Saturday, 15 June 2013

The constant battle

It really is a constant battle. You and me versus all those people out there who are doing their best to steal our money.

The bad news is that there’s no real good news. Even though we often see the end of a scam another one quickly appears to take its place. Almost as soon as Eurextrade collapsed it was replaced by “Oil Of Asia” which luckily never really got off the ground and collapsed soon afterwards. The bizarre irony is that many of the people who “invested” in Eurextrade then moved straight on to Oil Of Asia, presumably becoming serial victims.

I heard from one person who confessed that after losing a massive P300,000 with Eurextrade, he moved on to Oil of Asia and gave them P7,000 before they collapsed. I simply don’t understand how someone can do that, how they can be that gullible. After losing so much you think someone would crawl away and hide for a while, don’t you? Clearly in some people the gene for gullibility is a strong one.

Bizarrely, the Eurextrade is still being sold. I heard that some of the people who were recruiting further victims are still at it, promising the same miraculous profits, despite the scheme collapsing months ago. Clearly some people are so desperate to recover some of their losses they’re prepared to lie and steal from their neighbours.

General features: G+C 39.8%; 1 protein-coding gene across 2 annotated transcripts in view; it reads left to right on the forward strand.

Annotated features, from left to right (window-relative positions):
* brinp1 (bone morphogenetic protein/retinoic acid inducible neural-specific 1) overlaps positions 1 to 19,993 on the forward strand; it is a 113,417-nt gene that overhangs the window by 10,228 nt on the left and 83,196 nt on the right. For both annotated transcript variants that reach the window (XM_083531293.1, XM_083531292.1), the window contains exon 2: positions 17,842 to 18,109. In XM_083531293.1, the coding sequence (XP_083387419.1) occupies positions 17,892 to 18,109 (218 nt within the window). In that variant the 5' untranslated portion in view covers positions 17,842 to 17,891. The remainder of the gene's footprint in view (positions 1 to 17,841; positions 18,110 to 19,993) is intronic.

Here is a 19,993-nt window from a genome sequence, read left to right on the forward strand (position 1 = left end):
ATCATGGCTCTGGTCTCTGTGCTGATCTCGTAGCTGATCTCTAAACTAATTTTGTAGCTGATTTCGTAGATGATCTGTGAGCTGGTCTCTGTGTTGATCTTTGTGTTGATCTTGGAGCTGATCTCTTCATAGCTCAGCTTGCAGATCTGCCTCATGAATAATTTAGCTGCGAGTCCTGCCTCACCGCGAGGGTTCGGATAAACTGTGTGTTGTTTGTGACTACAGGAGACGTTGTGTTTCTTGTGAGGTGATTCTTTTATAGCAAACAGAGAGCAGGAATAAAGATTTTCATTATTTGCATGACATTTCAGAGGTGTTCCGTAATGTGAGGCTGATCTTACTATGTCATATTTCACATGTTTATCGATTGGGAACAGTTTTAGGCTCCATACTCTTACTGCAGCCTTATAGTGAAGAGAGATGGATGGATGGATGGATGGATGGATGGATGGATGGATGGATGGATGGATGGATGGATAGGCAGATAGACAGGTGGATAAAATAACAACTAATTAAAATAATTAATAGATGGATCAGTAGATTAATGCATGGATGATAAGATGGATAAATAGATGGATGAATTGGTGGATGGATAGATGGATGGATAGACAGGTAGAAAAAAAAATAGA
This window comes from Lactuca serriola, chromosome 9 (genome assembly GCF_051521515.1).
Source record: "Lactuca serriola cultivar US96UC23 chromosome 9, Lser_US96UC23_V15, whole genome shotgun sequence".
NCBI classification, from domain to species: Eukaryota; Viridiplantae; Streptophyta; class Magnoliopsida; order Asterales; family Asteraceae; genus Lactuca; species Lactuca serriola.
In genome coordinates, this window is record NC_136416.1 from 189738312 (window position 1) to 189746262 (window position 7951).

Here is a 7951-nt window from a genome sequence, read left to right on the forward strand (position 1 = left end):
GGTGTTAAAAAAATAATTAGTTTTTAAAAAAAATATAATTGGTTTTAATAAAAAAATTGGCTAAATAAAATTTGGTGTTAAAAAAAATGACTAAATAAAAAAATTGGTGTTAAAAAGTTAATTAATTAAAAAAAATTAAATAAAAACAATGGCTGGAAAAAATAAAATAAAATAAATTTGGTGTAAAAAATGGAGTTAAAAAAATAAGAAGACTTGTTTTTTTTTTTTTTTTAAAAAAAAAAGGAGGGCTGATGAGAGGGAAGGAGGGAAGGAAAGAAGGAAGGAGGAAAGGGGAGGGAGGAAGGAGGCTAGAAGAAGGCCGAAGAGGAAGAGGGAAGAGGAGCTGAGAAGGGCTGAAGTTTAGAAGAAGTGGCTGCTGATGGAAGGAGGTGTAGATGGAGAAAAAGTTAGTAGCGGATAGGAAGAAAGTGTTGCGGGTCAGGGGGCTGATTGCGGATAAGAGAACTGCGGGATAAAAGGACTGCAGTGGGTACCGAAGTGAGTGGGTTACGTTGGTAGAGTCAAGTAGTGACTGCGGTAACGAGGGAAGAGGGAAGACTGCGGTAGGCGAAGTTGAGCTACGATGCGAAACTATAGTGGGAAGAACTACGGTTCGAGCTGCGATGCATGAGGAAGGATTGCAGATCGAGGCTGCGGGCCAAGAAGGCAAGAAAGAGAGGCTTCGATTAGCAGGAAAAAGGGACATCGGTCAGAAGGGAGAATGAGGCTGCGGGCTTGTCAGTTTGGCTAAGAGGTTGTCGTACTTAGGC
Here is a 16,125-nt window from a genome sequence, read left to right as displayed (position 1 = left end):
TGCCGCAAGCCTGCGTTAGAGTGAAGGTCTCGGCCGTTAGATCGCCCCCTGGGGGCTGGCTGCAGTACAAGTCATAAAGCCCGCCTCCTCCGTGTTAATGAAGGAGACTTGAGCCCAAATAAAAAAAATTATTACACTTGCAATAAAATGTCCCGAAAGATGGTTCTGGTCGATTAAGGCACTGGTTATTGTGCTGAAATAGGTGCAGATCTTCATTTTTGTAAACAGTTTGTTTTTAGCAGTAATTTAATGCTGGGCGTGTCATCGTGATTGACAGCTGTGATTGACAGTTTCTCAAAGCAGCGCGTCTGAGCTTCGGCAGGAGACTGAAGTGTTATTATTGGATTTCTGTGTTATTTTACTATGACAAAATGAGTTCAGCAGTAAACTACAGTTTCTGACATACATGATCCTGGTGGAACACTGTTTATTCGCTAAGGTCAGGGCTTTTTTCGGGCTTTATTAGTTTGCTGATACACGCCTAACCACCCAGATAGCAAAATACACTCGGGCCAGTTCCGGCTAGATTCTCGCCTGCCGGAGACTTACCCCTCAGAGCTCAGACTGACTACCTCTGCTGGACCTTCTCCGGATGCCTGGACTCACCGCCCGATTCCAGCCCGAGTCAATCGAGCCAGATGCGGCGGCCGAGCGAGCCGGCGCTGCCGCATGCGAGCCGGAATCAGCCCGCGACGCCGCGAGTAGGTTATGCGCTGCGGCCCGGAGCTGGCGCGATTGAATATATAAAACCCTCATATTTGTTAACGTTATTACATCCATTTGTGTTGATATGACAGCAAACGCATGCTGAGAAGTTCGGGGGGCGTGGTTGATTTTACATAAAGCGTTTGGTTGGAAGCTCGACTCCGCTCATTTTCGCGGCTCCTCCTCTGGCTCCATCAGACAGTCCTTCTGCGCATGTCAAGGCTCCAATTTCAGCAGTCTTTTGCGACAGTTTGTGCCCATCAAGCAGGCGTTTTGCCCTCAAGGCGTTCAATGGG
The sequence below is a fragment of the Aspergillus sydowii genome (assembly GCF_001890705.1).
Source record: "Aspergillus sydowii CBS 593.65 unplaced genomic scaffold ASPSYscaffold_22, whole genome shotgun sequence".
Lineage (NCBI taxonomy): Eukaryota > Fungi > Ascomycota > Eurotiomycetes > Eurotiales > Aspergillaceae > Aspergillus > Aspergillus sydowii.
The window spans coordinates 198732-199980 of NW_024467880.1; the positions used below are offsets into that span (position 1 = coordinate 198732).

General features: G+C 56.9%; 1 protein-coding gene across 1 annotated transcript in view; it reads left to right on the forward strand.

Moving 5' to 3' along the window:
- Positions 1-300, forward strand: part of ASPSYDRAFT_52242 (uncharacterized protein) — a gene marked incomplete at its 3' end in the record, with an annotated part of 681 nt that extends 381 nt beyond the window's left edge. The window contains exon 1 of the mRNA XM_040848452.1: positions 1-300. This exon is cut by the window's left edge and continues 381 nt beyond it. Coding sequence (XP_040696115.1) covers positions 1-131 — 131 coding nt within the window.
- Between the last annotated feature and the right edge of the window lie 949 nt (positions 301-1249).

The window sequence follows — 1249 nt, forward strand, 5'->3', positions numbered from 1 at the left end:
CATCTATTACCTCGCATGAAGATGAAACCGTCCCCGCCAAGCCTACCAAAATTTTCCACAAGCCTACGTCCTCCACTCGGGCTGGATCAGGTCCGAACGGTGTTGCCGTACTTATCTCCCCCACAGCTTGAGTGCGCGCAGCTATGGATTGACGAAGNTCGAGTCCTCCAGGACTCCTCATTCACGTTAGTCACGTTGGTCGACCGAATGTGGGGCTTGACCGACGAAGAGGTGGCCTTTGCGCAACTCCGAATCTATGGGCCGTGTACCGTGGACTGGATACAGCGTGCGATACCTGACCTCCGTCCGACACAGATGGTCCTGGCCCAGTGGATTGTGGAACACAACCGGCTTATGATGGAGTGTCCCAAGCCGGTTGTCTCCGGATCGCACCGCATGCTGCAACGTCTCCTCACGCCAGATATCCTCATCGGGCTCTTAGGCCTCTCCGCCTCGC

It’s not going to work though, because the payment mechanism used by Eurextrade, Liberty Reserve, was recently shut down by US authorities. They said Liberty Reserve “was intentionally created and structured to facilitate criminal activity”, not just for Eurextrade but also for a range of other money-laundering activities. The authorities reckon that over $6 billion had gone through Liberty Reserve’s coffers.

But the removal of one payment mechanism just allows another to take its place. The BBC reported that “security experts have suggested a Moscow-based service called WebMoney is emerging as the favoured replacement”. If not that then the crooks are likely to start using BitCoin, a “virtual currency” that also promises its users secrecy from the prying eyes of law enforcement.